There are definite nods to pantomime. We have a song sheet for audience participation in Greek with projected Greek words (and translations), projected scenes of buildings and other matriachal images. Unfortunately though the Projector doesn’t have a shutter so there’s never a total blackout when there’s supposed to be one.
The Costumes are great! Alexander William Connatty has done a great job! Between the Satyrs and the Hooligans you’re convinced and amused in equal measure. Such a huge shame that this work is spoilt by the Cast having dance belts visible as they ride up around their waists well above the goat leggings. Why oh why is this happening? It’s things like this that distract and make you remember you’re watching a fringe show – and it doesn’t cost any more to make a better show, just needs a more critical eye from the Production Team or a more experienced Cast.
The lighting design by Tara Marricdale is appropriately basic. Without Filters you get a lovely warm sunrise glow which works very well on predominantly pale costumes, and also works well on skin. Again though, the detail isn’t there – there’s a downstage left Birdie shining into the audience instead of crossing front of stage. Just becomes a little distracting but can happen once the Creatives have left the show and the quality is left in hands of Stage Managers and Operators who are not so experienced.
The Cast are solid but with limited clothing in some scenes it’s clear that they’re not from a musical theatre background. Their clog dances are gripping! Their testosterone levels are performed high. But any bonding, humour and gentleness is lacking in this production by Director Jimmy Walters.
(Photo Credit: S R Taylor)
The Choreography by Amy Lawrence is absolutely superb!!! She manages to find choreography that the Cast can perform with passion and great unison and that’s what conveys the message of their story! This takes a show that might otherwise be confined to the interiors of a drama school and make it worth performing to a paid audience! I loved these dance moments! It’s always tricky to take a cast of non-dancers and integrate dance but Amy has managed to hit this balance perfectly! This was well rehearsed, well done and they nailed it!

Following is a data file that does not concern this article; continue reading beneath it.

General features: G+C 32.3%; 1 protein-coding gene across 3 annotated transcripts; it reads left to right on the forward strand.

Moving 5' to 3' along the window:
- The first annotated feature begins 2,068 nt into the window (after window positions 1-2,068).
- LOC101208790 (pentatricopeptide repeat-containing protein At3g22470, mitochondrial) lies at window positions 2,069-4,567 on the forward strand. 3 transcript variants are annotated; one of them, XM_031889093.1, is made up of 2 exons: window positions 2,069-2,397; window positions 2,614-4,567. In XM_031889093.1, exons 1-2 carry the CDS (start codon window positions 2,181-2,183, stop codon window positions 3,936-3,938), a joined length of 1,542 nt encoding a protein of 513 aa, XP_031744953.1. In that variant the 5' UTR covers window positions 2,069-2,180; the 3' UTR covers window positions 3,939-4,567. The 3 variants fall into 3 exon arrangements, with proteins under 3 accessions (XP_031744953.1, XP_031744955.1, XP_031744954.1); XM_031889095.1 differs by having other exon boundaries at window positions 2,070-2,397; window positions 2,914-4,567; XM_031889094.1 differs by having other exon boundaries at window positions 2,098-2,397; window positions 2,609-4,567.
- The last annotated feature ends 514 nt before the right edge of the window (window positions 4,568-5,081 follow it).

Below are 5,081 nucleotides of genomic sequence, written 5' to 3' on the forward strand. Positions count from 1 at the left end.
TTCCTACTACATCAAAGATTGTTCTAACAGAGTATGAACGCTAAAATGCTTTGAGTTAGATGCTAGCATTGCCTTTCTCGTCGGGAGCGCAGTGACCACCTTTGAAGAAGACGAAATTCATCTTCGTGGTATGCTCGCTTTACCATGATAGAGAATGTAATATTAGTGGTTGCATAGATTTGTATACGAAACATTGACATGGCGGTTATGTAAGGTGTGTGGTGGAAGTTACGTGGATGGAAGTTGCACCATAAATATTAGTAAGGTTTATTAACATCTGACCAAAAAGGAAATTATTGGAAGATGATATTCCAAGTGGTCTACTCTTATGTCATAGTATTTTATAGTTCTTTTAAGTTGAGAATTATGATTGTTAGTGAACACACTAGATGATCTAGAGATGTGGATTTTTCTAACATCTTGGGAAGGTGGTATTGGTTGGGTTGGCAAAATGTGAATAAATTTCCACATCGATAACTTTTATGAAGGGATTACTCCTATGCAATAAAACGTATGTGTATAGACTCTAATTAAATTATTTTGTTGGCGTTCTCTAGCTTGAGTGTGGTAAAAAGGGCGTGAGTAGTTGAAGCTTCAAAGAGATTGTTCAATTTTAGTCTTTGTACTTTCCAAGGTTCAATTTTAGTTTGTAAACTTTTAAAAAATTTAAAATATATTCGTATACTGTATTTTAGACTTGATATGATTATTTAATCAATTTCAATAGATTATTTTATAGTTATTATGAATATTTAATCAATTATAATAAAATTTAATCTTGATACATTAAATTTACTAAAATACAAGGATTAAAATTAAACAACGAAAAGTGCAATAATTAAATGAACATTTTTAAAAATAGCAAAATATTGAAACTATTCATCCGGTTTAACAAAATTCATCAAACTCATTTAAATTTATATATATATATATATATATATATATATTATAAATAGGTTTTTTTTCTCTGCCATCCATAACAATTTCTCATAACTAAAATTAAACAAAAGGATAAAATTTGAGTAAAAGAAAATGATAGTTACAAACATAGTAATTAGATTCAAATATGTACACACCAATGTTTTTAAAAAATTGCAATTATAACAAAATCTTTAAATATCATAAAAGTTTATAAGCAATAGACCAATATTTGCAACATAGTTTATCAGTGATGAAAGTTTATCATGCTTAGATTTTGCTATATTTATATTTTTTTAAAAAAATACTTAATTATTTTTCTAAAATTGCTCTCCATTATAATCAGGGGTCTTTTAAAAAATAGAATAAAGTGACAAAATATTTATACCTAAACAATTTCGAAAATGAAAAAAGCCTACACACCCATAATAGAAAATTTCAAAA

I did wonder about Casting an all white Cast to play a Greek piece set in 500BC. Although it can be difficult to cast when the budget is tight and the industry is so unbalanced. The modern and fashionable beard of today, worn by many of the cast, helped offset this difficult dilemma.
If this Review was about Choreography it would be 5 Star. But it’s about Technical and Design and although I had a fabulous and thoroughly enjoyable evening, which I’ll never forget, the attention to detail in many areas brings it down to an average 3 Stars!
But having said that, I wouldn’t want anyone to miss this show! Really do go see something you’re unlikely to ever see again!!!! You’ll really enjoy it! It’s definitely worth a night out and 75 minutes of your time!
Tuesday to Saturday, 7.30pm
Saturday and Sunday matinees, 3pm (not 7th January)
Running time Approximately 75 minutes
Finborough Theatre, 118 Finborough Road, London SW10 9ED
Finborough Theatre is located in Earl’s Court. The nearest underground stations are Earl’s Court (on the District and Piccadilly lines) and West Brompton (on the District line and National Rail)